Doughboys on the Juvigny Plateau, 1918 – Guest Blog by Dr. Paul Dean

War History Online presents this guest article by Dr. Paul Dean

World War I is a forgotten war for most Americans.

Few in America can name a battle or a general in a conflict even though over 100,000 Americans were dead in the war. Fewer still know what it was like for a teenage soldier to fight in trenches, go “over the top,” into machine gun fire, or endure shelling that went on for hours.

The war began in 1914 following the assassination of the heir to the Austrian-Hungarian throne by a Serbian nationalist. A web of alliances soon brought most of Europe into a brutal conflict that killed millions of soldiers and civilians. The United States (US) was able to stay out of the war until 1917. Germany’s sinking of US vessels and attempt to forge a military alliance with Mexico forced the US to enter the war and stop the madness of the world war.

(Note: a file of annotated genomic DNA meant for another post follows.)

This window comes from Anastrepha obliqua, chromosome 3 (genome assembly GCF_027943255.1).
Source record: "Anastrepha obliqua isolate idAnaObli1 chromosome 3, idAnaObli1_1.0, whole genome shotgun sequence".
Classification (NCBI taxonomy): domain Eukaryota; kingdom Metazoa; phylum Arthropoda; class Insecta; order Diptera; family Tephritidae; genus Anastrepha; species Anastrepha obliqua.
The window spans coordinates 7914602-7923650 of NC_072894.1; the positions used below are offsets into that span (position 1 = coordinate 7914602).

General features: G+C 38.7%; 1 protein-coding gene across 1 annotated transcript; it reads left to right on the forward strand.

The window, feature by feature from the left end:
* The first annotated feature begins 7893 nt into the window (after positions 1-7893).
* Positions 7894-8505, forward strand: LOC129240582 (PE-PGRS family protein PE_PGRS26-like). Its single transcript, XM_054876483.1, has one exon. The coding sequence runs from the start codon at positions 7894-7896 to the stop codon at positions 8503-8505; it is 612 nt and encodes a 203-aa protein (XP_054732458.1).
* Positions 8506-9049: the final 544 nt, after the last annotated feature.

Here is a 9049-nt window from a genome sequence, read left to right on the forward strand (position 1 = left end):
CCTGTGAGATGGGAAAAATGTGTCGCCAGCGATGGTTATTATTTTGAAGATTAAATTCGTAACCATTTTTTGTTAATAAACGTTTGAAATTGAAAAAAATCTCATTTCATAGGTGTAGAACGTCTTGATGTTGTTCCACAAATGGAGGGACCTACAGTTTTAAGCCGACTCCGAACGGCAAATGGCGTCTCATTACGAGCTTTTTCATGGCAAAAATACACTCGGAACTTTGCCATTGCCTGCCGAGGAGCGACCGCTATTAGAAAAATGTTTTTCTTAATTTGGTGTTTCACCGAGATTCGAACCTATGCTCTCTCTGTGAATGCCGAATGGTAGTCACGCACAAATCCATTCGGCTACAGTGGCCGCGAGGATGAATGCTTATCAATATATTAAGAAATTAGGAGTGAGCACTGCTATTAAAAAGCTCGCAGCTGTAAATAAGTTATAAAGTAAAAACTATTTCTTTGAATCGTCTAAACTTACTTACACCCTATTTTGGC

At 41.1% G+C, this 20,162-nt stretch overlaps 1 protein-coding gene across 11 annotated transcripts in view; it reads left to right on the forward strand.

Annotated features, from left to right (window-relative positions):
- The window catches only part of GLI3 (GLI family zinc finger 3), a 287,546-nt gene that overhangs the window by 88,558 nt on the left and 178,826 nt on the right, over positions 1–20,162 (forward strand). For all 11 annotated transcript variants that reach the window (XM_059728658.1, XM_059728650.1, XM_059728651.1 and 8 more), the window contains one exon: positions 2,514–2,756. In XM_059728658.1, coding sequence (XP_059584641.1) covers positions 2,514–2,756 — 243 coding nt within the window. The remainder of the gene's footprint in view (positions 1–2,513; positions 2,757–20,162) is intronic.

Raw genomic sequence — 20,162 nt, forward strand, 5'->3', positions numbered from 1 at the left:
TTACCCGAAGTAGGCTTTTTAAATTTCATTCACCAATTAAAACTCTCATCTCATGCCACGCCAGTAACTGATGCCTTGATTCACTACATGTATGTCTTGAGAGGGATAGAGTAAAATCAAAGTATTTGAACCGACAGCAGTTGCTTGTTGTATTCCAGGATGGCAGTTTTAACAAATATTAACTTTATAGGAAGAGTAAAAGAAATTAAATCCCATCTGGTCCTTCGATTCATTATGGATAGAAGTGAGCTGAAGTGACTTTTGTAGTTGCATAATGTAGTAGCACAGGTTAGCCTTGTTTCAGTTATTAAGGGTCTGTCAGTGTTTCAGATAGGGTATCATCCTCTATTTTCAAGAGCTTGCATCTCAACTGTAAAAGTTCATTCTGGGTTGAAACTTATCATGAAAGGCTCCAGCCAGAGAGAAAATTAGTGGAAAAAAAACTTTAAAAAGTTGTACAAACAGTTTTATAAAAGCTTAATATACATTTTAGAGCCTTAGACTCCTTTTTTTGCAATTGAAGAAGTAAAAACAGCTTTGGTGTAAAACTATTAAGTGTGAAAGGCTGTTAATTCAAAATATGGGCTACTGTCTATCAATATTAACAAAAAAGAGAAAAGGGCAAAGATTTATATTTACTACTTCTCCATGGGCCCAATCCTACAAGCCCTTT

The soldiers in the American Expeditionary Force (AEF) were young, inexperienced, and from various backgrounds. The average soldier was 5’7 ½” tall and 141 ½ pounds. Most volunteers did not have any prior military service. Thirty-one percent were illiterate and eighteen percent were foreign born. After declaring War on the German empire in April of 1917 the United States quickly assembled a force from existing soldiers, volunteers, and draftees. Before the war, the United States had less than 150,000 in their armed forces. By the end of World War I, they had a combat-ready force of over 2 million. The US soldiers, nicknamed “Yanks” or “Doughboys,” fought courageously in the trenches of the Western Front. Their skill and bravery strengthened their French and British Allies in the spring of 1918. Their aggressive drive in autumn of 1918 forced the Germans back to their borders and ended the war in November.